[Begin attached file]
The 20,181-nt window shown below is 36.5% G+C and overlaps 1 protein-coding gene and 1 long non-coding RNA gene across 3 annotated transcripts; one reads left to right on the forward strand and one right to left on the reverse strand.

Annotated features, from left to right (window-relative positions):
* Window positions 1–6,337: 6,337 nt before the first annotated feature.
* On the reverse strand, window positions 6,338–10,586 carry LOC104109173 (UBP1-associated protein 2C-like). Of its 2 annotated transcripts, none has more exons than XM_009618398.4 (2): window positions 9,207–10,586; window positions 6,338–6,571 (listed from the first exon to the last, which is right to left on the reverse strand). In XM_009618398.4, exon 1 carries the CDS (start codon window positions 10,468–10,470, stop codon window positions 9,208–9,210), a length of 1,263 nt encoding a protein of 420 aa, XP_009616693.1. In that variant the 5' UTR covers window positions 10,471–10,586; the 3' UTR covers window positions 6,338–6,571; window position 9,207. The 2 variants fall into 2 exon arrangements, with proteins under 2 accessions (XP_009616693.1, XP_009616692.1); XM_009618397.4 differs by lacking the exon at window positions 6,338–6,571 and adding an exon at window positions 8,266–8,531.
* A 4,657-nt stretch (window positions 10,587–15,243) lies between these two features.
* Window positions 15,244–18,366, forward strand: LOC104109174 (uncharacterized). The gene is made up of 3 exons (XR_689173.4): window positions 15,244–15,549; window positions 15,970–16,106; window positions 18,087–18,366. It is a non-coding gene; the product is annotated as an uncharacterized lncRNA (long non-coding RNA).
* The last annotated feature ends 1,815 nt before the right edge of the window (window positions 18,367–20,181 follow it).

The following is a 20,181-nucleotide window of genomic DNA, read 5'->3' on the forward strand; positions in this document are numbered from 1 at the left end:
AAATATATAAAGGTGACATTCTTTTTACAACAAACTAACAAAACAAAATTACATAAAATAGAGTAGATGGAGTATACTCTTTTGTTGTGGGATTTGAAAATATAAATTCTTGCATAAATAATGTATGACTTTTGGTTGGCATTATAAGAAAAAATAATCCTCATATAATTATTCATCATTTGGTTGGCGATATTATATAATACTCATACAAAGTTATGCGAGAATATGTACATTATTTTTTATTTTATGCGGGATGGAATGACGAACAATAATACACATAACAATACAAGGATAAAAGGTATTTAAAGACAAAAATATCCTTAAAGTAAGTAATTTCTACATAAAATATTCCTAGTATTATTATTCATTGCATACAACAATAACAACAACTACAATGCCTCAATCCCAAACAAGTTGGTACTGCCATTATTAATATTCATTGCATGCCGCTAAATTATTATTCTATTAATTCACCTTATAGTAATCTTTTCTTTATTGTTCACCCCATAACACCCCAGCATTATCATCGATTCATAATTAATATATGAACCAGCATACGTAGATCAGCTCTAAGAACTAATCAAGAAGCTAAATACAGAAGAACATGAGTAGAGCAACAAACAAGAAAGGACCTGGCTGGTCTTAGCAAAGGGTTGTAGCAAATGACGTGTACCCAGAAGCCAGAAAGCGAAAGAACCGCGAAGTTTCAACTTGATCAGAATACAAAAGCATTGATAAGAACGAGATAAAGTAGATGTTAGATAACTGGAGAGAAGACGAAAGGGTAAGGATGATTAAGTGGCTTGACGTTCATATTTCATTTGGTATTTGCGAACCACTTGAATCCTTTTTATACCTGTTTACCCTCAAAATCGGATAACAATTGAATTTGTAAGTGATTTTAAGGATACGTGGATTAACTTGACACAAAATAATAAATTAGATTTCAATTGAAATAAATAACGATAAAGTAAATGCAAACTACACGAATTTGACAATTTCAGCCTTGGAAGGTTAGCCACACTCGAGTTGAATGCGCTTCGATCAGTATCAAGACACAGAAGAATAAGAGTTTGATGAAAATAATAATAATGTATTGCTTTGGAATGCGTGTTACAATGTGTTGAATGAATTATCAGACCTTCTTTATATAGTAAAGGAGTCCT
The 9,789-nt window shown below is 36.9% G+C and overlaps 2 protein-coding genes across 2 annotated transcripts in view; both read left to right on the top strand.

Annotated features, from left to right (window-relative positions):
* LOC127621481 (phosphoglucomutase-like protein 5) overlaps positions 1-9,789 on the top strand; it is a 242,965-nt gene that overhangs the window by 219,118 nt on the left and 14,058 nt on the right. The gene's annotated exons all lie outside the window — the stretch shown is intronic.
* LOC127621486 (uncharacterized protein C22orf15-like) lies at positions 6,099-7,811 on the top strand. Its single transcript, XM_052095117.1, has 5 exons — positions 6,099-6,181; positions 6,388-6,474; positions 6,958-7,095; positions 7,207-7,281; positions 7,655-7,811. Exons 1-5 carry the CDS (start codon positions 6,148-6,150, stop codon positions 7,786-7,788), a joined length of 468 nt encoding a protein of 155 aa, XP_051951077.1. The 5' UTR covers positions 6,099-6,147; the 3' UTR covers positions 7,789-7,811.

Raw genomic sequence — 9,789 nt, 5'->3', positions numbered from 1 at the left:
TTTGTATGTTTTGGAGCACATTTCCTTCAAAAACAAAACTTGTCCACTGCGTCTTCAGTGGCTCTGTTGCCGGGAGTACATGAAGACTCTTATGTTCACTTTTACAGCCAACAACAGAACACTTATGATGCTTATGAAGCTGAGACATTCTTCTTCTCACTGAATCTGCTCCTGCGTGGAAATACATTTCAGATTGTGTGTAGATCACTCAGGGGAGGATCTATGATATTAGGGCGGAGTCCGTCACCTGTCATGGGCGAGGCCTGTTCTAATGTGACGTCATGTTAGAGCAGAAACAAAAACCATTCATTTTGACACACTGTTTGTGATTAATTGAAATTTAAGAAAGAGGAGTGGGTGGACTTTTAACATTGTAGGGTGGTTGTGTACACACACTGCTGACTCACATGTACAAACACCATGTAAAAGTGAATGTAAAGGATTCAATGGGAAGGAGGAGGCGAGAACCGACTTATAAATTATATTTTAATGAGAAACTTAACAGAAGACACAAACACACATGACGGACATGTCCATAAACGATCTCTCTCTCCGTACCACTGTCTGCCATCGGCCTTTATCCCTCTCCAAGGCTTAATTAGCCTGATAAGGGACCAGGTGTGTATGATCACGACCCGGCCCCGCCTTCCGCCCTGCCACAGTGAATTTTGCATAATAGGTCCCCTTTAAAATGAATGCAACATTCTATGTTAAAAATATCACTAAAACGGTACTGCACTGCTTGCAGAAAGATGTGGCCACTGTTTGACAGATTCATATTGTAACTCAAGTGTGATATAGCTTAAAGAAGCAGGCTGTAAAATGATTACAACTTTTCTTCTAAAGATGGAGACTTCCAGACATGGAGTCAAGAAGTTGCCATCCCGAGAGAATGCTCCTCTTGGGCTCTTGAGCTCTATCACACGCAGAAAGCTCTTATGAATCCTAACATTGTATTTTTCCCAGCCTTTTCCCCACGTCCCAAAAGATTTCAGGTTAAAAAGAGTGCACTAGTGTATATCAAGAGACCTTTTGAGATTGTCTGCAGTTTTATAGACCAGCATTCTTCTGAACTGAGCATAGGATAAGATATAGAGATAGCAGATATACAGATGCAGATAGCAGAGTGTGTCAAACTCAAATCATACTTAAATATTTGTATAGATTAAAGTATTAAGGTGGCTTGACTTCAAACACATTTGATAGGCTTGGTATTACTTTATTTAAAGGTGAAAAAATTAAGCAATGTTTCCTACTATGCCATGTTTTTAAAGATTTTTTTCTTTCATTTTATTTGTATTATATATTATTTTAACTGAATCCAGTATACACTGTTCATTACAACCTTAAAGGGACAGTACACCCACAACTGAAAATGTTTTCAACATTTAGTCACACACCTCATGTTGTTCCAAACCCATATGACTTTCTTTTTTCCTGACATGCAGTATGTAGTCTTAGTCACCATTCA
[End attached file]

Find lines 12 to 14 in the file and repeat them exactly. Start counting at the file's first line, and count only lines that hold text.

* LOC127621481 (phosphoglucomutase-like protein 5) overlaps positions 1-9,789 on the top strand; it is a 242,965-nt gene that overhangs the window by 219,118 nt on the left and 14,058 nt on the right. The gene's annotated exons all lie outside the window — the stretch shown is intronic.
* LOC127621486 (uncharacterized protein C22orf15-like) lies at positions 6,099-7,811 on the top strand. Its single transcript, XM_052095117.1, has 5 exons — positions 6,099-6,181; positions 6,388-6,474; positions 6,958-7,095; positions 7,207-7,281; positions 7,655-7,811. Exons 1-5 carry the CDS (start codon positions 6,148-6,150, stop codon positions 7,786-7,788), a joined length of 468 nt encoding a protein of 155 aa, XP_051951077.1. The 5' UTR covers positions 6,099-6,147; the 3' UTR covers positions 7,789-7,811.

Raw genomic sequence — 9,789 nt, 5'->3', positions numbered from 1 at the left: